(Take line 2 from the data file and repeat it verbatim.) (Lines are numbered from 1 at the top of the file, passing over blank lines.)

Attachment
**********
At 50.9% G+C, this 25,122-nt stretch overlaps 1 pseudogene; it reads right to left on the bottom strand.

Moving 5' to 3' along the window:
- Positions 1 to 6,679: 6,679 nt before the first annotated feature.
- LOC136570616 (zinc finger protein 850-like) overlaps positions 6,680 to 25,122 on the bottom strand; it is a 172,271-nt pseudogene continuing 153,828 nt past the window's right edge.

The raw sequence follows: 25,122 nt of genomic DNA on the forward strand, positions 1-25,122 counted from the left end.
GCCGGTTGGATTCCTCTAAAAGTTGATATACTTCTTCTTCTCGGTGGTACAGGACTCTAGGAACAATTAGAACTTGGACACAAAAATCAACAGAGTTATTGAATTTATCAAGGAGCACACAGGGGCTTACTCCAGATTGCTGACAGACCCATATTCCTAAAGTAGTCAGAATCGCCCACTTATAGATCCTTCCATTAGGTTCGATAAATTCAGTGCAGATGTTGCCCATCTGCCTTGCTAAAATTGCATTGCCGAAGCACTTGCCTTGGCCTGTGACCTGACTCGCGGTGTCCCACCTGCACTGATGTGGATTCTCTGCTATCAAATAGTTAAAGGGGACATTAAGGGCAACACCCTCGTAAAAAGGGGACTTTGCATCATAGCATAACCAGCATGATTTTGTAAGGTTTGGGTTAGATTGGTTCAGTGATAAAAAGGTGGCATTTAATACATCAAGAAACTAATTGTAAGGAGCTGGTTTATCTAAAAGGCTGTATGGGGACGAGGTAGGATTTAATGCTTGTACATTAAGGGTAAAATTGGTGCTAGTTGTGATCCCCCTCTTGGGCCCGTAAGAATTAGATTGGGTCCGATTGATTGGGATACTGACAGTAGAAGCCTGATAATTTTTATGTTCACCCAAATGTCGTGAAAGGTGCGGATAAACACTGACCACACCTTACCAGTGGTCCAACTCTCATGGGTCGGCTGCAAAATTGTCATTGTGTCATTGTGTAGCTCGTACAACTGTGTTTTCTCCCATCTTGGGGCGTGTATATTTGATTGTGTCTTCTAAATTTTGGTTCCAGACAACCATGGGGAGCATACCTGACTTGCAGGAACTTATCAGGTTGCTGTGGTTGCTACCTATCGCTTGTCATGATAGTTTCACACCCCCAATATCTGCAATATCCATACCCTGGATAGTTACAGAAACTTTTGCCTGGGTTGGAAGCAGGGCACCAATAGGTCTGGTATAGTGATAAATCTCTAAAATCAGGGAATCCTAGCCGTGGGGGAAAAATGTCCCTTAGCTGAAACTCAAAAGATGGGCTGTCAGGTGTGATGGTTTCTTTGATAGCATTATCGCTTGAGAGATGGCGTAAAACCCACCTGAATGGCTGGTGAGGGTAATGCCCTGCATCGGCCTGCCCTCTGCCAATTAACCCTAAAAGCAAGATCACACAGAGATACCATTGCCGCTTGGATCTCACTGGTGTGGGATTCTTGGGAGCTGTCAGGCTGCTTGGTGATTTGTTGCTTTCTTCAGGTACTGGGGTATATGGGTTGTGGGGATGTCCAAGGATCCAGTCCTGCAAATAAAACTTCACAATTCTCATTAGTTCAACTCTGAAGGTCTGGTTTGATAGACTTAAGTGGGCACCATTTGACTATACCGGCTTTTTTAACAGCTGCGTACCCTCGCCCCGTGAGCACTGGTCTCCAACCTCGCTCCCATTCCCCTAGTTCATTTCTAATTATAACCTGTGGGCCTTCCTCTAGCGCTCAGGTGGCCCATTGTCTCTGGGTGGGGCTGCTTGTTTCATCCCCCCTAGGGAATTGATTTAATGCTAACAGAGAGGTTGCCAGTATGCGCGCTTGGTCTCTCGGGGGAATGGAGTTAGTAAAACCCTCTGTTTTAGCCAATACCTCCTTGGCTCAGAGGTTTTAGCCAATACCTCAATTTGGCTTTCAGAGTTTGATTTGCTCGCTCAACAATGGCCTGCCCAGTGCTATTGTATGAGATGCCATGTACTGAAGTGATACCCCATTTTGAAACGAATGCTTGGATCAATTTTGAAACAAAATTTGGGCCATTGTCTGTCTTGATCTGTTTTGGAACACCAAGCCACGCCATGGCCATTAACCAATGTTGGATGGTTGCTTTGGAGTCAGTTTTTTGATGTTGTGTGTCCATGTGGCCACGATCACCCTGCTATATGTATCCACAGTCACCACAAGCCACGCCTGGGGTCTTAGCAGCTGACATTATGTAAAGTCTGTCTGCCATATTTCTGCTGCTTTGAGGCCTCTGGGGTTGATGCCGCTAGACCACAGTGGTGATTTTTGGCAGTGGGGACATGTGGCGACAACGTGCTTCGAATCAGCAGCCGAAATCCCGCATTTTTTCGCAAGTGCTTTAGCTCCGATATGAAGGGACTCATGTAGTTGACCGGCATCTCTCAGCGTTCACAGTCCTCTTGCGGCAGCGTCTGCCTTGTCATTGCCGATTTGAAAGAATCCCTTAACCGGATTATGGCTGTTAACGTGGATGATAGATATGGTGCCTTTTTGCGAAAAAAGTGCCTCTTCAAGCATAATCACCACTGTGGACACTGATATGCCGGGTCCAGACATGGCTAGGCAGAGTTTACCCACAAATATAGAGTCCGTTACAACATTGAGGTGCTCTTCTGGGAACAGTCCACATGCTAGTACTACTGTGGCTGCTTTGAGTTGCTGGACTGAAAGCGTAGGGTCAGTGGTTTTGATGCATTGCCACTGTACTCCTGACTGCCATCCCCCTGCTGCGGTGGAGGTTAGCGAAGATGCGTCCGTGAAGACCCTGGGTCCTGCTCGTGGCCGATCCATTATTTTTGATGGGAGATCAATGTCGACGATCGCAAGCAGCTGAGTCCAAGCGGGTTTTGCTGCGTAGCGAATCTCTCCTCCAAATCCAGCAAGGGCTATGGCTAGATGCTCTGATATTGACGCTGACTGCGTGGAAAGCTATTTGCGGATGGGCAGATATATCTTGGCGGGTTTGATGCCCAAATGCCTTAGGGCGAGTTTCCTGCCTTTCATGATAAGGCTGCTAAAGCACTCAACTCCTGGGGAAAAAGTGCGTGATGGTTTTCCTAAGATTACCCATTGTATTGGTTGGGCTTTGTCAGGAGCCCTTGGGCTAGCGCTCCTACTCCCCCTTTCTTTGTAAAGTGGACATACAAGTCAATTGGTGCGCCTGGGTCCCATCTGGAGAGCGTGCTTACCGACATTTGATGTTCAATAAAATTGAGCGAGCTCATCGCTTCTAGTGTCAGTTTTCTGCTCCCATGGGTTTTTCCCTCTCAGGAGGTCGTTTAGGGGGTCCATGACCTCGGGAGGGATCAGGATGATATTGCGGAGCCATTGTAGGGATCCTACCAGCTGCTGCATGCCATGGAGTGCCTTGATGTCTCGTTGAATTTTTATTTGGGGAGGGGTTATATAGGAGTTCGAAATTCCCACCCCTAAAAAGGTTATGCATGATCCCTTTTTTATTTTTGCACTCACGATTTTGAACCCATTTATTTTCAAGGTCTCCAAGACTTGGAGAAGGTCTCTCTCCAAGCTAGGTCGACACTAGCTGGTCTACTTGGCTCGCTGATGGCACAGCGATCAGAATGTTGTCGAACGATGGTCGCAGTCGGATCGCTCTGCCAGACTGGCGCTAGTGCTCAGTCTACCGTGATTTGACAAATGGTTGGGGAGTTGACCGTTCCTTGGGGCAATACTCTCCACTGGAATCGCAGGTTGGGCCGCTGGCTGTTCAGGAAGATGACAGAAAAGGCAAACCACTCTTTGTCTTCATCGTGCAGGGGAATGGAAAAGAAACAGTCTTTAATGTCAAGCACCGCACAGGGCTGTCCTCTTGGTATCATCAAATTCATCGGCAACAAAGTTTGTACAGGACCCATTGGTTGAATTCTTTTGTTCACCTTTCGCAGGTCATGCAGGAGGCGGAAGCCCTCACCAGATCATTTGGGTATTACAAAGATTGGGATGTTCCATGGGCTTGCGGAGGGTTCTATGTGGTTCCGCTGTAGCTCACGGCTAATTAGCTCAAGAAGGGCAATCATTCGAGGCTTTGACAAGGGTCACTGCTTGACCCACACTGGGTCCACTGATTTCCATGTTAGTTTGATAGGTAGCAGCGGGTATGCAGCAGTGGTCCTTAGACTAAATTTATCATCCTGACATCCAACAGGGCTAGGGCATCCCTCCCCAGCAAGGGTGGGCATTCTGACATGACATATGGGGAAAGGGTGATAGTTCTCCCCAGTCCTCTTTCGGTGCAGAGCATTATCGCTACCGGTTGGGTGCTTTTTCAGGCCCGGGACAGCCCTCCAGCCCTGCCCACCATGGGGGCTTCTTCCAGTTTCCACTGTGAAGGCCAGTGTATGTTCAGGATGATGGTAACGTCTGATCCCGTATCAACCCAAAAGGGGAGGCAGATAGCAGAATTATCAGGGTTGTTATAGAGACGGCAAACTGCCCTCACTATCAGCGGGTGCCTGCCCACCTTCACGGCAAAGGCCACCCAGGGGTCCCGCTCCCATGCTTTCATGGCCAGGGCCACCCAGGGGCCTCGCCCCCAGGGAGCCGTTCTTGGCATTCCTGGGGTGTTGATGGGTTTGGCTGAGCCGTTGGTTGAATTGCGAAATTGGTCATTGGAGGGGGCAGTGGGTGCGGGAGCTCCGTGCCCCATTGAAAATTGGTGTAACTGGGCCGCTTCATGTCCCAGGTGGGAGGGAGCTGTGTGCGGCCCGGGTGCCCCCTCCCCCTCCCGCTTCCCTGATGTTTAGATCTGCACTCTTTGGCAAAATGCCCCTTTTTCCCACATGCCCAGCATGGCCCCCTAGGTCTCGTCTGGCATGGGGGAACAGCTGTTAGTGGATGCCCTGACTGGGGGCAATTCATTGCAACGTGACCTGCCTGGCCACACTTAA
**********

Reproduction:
Moving 5' to 3' along the window: